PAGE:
Commercial property in Sipps is common but the residential line can become blurred when investors turn to overseas holiday homes. Report by Lee Jones
Commercial property investments for Sipps are commonplace today and last month even British tennis star and health club mogul David Lloyd launched his own Sippable investment property fund.
But while investment in commercial property is perf-ectly legal and many investors continue to make healthy yields from investment properties, a lot of questions continue to hang over choosing property as a part of your pension fund.
In particular, the line between what is commercial property and an investment in overseas holiday homes can raise questions about what is and what is not allowed in a Sipp or a SSAS.
Many hoped that the recent court case against Sipp provider Freedom Sipp would clarify HMRC’s stance on overseas property once and for all but when Freedom Sipp was forced to wind up over an unpaid tax bill, the legality or otherwise of sale and leaseback property was left unresolved.
Rowanmoor technical director Robert Graves says the issue is straightforward. To avoid hefty tax charges, any property in a Sipp investment must not be considered a dwelling.
Graves says: “The rule hinges on whether the property is taxable and that depends on whether the property can be construed as a residen-tial dwelling. Obviously, a holiday home can be construed as such but we are seeing an inc-rease in investments in hotels and hotel complexes.
But investors have to be sure the property is run on a hotel basis and would have to ensure he or she does not gain preferential treatment from the investment.”
A quick Google search of property and Sipps reveals a plethora of attractive investments next to sun-drenched beaches and far-flung islands. Many of these are advertised on the basis of 100 per cent finance deals or as the opportunity to invest all your pension assets in the one property.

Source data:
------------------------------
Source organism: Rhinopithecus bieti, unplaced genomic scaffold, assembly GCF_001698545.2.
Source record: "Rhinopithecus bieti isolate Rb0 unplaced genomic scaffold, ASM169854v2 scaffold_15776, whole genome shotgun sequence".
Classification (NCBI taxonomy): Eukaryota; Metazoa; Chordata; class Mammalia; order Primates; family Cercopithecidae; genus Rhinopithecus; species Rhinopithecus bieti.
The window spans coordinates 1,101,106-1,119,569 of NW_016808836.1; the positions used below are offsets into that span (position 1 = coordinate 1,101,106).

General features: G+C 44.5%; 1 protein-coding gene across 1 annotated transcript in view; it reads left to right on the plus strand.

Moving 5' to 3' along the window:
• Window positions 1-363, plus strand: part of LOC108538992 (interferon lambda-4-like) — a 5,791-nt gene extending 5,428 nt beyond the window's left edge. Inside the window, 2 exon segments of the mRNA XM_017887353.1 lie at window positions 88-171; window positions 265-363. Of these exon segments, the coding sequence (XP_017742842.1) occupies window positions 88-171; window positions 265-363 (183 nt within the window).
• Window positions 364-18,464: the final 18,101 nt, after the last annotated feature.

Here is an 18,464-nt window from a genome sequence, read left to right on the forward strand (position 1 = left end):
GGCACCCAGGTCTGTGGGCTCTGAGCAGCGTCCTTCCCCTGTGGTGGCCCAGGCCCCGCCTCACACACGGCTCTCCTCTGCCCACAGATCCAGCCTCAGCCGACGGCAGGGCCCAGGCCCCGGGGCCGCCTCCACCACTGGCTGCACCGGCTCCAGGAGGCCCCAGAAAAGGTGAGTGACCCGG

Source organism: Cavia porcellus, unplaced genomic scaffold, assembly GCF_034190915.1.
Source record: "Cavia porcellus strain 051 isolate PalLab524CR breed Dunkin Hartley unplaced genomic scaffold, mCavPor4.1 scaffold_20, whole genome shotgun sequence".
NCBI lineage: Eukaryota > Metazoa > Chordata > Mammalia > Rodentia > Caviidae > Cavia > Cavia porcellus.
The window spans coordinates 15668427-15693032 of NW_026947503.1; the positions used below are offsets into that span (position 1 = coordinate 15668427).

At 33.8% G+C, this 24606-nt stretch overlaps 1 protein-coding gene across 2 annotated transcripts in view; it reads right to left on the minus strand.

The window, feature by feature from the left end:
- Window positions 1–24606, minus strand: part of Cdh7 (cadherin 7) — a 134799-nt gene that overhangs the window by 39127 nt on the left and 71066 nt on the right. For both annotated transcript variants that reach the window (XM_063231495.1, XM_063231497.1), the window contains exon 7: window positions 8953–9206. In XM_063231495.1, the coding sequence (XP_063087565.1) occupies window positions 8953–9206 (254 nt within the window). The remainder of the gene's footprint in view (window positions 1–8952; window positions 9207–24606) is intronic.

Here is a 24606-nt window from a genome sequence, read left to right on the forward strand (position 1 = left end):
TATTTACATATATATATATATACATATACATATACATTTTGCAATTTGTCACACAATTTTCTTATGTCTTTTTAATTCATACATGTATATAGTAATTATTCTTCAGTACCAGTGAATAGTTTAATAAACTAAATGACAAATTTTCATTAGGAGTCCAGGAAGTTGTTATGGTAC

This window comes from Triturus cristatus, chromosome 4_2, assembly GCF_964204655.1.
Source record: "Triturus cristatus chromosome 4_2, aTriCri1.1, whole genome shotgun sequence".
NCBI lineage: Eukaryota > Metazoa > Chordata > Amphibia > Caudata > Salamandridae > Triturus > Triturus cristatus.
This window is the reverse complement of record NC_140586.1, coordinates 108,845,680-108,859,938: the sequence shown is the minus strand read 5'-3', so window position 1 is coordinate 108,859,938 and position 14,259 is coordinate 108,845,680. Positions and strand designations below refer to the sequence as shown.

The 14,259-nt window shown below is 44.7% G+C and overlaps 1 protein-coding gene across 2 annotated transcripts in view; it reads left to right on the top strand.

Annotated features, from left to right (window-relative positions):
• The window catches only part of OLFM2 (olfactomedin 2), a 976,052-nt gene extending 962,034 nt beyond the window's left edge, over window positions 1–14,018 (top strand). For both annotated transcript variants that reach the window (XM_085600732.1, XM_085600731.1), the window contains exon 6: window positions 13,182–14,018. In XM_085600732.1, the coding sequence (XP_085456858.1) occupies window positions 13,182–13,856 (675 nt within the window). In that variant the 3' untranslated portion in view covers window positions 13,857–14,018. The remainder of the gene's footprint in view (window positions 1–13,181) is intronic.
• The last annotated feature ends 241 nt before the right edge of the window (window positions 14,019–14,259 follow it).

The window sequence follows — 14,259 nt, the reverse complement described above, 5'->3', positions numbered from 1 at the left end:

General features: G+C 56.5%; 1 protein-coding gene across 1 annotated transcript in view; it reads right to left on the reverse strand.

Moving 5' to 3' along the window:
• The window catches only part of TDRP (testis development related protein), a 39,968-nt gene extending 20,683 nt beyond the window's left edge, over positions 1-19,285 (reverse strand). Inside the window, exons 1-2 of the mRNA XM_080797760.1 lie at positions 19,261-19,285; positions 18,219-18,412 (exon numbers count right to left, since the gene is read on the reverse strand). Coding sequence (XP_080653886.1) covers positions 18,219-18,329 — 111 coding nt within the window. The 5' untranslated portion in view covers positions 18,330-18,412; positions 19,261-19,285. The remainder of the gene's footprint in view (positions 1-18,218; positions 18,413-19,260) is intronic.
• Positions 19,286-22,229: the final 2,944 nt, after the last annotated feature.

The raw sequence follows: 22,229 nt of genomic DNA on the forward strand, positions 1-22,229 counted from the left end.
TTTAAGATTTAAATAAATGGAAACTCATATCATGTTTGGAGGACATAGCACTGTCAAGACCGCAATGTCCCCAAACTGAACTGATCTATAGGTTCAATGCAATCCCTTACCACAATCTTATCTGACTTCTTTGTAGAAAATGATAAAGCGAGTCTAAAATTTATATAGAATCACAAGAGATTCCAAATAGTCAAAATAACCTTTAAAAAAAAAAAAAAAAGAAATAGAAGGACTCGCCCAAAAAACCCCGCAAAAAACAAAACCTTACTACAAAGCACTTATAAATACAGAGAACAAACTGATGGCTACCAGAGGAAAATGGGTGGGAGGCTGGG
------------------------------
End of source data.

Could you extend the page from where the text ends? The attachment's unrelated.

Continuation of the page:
But how many of these are safe investments? Are overseas investments a prudent inclusion in a Sipp?
Lloyd says the key is to pick the properties carefully. “I agree that there have been some problems with properties in Sipps and there are a couple of big outfits out there who are selling product that isn’t Sippable but I have always put my money in property.”
However, Cavendish Young managing director Mark Estcourt says: “Property is not necessarily right for every Sipp investor. I think if anyone was going to invest in property, they would need to know what they were doing and they would need to have a greater understanding of the property market.”
Informed Choice managing director Martin Bamford also says that while there is potential for clued-up investors to profit from property investment, including it as part of a Sipp investment could be risky. He says: “These schemes seem to be trying to get round the Sipp rules, like hotel rooms or overseas property investments, and I think the client is putting themselves at a high level of risk from future complaints and also scrutiny from the FSA and HMRC if they choose to invest in these.
’Property is not necessarily right for every Sipp investor. If anyone was going to invest in property, they would need to know what they were doing and they would need to have a greater understanding of the market’
“Before Sipps were regulated, property investment firms saw them as a way of getting access to quite a lot of pension money. Since they have been regulated, those unregulated property people still want access to that money thanks in part to a limited mortgage market, so it is a risky grey area that they will keep pushing away at.”
While it might be that the right choice of fund or the right choice of property is key to investment success, as is often the case with property investment, the heart leads the head.
AJ Bell marketing director Billy Mackay says: “Property is not only emotive but international property is even more emotive because you attach sunshine, relaxation and all the good things about a holiday.
“But if there is any risk of it being a taxable property, we just don’t go near it. Some providers will look at it. UK commercial property is fine but anything that can run a risk should be avoided.”
Mackay admits that much of the “PR buzz” that surrounded Sipps before A-Day was due to residential property initially being suggested to be a permissible asset but says the last-minute Government U-turn was a blessing in disguise for UK Sipp investors.
He says: “Keeping residential property out of Sipps has undoubtedly meant that people are making more balanced and sensible investment decisions. They will have a more diversified portfolio simply by not allowing investing in residential property.”